What affects one, affects the other

Last month was Mental Health Awareness Month and we spent a good part of it putting out information, resources, and ideas around the current state of behavioral health and treatment. One word keeps coming up as we look through these issues, and that word is “STIGMA!” Today people everywhere often have a hard time admitting, even to themselves that they may need some form of treatment for a behavioral or emotional issue. When faced with this sort of aversion to seeking help sometimes it can be helpful to remember that your mind and body are one thing. You wouldn’t hesitate to go see a doctor if you broke your arm or had a bad stomachache. So why hesitate when you have emotional pain, or suffer from chronic stress or anxiety? Please remember that your mind is a crucial part of your body and deserves the care and attention that the rest of your body does!

If you or a household member has anything they would like to talk to a counselor about, please call us at 1-800-873-7138 to get connected right away. Also, PersonalAdvantage has a ton of great resources and FREE webinars this month to help you focus on your wellbeing while also being productive at work and home.

Question of the Month

Think of a physical activity that you enjoy. What are some mental and emotional principles of that activity? What are other areas of your life where you could apply these mental principals?

Quote of the Month

“To keep the body in good health is a duty… otherwise we shall not be able to keep our mind strong and clear.” – Buddha

Community and Global Perspective

One very interesting global example of the mind-body perspective is to look at the differences in Eastern and Western medicine. Western medicine tends to focus on each individual part of the body, breaking everything down into their sub-parts and often having a specialist for each one like a dermatologist, a podiatrist, and a psychologist. Meanwhile, Eastern medicine tends to be more holistic and connect everything back to the whole and treats body, mind, and energy as one. While we won’t get into which philosophy is more accurate or effective at treating specific issues, it can be said that the more you understand your body and mind as a single connected whole, the better you can understand how something in your mind can affect your body and vice versa.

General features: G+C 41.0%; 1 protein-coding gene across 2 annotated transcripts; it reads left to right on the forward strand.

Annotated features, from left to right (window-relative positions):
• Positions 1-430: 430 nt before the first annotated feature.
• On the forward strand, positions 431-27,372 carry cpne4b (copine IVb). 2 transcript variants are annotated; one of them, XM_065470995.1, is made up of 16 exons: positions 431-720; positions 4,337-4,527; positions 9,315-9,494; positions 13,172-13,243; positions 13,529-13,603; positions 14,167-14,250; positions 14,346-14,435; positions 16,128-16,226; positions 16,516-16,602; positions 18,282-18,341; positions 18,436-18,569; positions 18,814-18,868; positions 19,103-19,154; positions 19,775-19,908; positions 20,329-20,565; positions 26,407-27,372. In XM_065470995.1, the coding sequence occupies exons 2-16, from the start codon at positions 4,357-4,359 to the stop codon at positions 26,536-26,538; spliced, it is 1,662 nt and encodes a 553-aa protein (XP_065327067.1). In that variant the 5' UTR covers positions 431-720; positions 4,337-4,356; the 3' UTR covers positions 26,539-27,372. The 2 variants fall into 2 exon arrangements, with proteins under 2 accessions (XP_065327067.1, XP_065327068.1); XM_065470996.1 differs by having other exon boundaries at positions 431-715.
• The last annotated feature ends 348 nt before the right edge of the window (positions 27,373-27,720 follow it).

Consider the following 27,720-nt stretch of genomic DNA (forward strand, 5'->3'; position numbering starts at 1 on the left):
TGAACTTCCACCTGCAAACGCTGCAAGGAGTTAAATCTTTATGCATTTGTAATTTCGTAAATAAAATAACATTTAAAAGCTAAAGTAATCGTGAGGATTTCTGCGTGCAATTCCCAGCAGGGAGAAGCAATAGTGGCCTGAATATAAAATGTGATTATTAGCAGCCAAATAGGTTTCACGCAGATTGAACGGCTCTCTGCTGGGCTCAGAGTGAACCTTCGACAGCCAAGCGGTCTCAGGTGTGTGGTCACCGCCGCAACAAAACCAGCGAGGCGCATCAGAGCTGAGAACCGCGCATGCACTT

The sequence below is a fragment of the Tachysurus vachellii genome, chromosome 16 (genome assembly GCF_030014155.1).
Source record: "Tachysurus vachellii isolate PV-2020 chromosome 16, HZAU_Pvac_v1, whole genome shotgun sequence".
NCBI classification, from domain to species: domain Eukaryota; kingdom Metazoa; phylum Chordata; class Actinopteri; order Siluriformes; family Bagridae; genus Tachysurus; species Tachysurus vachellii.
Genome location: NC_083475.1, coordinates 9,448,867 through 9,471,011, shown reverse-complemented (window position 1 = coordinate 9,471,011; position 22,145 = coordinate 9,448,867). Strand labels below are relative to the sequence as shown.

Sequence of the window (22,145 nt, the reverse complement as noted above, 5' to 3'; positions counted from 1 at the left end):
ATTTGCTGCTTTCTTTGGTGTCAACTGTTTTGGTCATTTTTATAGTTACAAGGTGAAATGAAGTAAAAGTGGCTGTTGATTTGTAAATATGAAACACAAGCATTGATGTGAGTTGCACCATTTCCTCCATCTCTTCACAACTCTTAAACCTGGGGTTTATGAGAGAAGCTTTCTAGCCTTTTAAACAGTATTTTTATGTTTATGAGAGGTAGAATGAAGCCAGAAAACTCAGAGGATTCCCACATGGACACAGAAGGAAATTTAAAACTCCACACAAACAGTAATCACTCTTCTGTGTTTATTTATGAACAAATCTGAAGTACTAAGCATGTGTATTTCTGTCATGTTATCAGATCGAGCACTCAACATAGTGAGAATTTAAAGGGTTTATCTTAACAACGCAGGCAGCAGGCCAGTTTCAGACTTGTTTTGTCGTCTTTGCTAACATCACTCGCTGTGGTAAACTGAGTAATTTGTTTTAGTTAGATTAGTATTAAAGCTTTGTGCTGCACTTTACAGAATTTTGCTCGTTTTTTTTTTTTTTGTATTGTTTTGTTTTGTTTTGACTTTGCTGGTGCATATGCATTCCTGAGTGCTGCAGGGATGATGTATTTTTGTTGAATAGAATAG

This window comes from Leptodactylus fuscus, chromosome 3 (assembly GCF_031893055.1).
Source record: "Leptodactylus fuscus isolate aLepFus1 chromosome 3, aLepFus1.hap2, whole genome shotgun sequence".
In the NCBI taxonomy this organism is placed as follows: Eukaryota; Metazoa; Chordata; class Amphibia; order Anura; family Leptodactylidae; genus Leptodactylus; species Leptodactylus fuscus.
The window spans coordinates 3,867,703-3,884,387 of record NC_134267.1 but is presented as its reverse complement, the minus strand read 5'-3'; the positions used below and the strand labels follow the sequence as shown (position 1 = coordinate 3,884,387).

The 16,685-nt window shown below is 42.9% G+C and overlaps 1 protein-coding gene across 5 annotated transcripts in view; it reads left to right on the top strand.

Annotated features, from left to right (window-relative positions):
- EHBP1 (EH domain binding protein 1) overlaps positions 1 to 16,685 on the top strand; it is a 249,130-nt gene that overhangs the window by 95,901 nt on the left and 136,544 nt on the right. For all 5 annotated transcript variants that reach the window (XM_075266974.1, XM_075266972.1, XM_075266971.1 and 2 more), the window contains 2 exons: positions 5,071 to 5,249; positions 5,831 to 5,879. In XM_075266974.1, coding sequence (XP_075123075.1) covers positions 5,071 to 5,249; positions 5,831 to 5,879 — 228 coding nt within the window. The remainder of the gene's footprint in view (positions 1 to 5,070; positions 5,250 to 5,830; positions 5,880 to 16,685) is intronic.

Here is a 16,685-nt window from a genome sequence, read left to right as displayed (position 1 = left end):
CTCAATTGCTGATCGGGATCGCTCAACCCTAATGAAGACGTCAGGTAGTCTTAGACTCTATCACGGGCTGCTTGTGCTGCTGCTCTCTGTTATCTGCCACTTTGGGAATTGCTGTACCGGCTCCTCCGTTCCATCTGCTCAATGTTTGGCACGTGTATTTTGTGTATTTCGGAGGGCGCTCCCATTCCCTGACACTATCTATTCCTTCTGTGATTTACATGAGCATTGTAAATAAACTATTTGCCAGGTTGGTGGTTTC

If you or a member of your household needs assistance or guidance on any of these wellbeing topics, please call MINES & Associates, your EAP, today for free, confidential, 24/7 assistance at 800.873.7138.

This Month’s Focus

Check out this month’s webinar: Master Your Mind: Emotional & Physical Health Connections

MINESblog:

New to TW? Check out our past Blogs!

Coming later this month: PTSD Awareness and Resources

Important Links

Visit our BLOG

MINES and Associates

2019 Training Catalog

Balanced Living Magazine

LinkedIn

MINEs Archives

Contact Us

Email MINES

mines_logo_blue MINES does not warrant the materials (Audio, Video, Text, Applications, or any other form of media or links) included in this communication have any connection to MINES & Associates, nor does MINES seek to endorse any entity by including these materials in this communication.  MINES accepts no liability for the consequences of any actions taken on the basis of the information provided herein, nor any additional content that may be made available through any third-party site. We found them helpful, and hope you do too!

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Total Wellbeing: May 2019

 

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Eating Healthy and Physical Wellbeing

Welcome to the May 2019 edition of TotalWellbeing, your guide to the 8 dimensions of wellbeing. This month we will look at two topics that are very closely related and while the importance of them may seem obvious, they can still be a bit tricky. We are talking of course about eating healthy and your physical wellbeing. Again, these topics may seem easy, but it can actually be very difficult to keep up your good wellbeing habits up around healthy eating especially in times of stress, when you’re at work, on the go like on vacation, and around holidays, even though these are some of the most important times to keep up the hard work. To help you stay mindful of your healthy eating habits take a look at these helpful articles, free webinars, and the information below.